One rainy afternoon in February 1980, she answered her phone to hear, “This is the White House calling for Molly MacGregor.”

The caller said President Jimmy Carter would issue a presidential proclamation declaring the week of March 8 National Women’s History Week.

MacGregor and four others — Mary Ruthsdotter, Maria Cuevas, Paula Hammett and Bette Morgan — formed the nonprofit National Women’s History Project in 1980 to broadcast women’s historical achievements.

In 1981, Sen. Orrin Hatch, R-Utah, and then-Rep. Barbara Mikulski, D-Md., co-sponsored a congressional resolution proclaiming Women’s History Week. By 1986, 14 governors had proclaimed women’s history weeks in their states.

MacGregor and others petitioned Congress to designate the entire month of March as Women’s History Month, and in 1987, Congress did.

Today, the National Women’s History Project operates out of MacGregor’s Santa Rosa home, where she has remodeled the garage into a full-fledged office.

Funded by donations, teacher training conferences and the sale of women’s history merchandise, the self-supporting organization develops the Women’s History Month theme each year, chooses the honorees from among people nominated throughout the country, and produces the materials needed to celebrate the event.

“We make it as easy as possible to celebrate women’s history,” MacGregor said.

At 69, her energy and enthusiasm seem endless. She writes press releases and articles, speaks at conferences, conducts trainings and continues producing materials as she works with her part-time staff of four and her 12-member board of directors.

“The congressional resolution and presidential proclamation have given Women’s History Month tremendous credibility,” she said.

Under MacGregor’s leadership, the Project publishes an annual Women’s History Gazette and produces posters, banners and women’s history month kits for organizations as diverse as book clubs, churches, women’s auxiliaries, volunteer groups, government agencies, schools, community colleges and universities.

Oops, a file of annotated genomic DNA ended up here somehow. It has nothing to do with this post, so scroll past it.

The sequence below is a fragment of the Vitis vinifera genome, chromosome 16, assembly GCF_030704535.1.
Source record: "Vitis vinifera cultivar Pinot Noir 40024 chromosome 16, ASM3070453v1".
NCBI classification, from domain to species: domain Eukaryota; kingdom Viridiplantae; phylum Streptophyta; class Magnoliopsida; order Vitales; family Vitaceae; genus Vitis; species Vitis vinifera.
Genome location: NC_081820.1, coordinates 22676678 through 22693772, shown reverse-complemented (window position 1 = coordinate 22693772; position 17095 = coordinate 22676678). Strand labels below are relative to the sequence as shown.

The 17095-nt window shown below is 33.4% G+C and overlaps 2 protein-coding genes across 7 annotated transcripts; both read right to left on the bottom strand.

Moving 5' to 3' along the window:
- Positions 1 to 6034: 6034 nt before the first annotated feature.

“When we started, we had no idea how many communities would see Women’s History Month as an opportunity to honor and recognize women in their own spheres,” she said.

“In the beginning, about 80 percent of those requesting our materials were teachers. Today, we hear from women’s organizations, federal agencies, educators at all levels, as well as parents and relatives of children.

“The concept of simple justice never goes out of style. And every generation draws strength from knowing how others have paved our way.”

Receiving grateful emails and letters energizes her, MacGregor said. “We hear from elderly people and from youngsters thrilled to discover women’s history. This is not some dusty academic fact. … Women’s history is about us and who we are.”

Looking back over the past 35 years, she hails the changed attitudes toward and roles for women.

“In 1964, we couldn’t even wear slacks to school. Now there are three women on the Supreme Court. There are women bishops in the Episcopalian Church. Look at the role of women and men as parents, how mutual it is. How wonderful,” she said. “But there is much to do. We still struggle with equal pay. There’s the issues of domestic violence, women in poverty, sexual assaults.”

MacGregor believes that discovering women’s history will inspire healing of these social wounds. And she never tires of telling about the hundreds of women who have contributed to the Project’s work. From librarians to artists, historians, lawyers and grandmothers, their stories tumble out in rapid-fire succession.

MacGregor insists that her decades of breathing fresh life into women’s history have been a team endeavor.

“Anyone can come up with an idea,” she said. “But unless you have the people to help you manifest it, it remains just an idea.”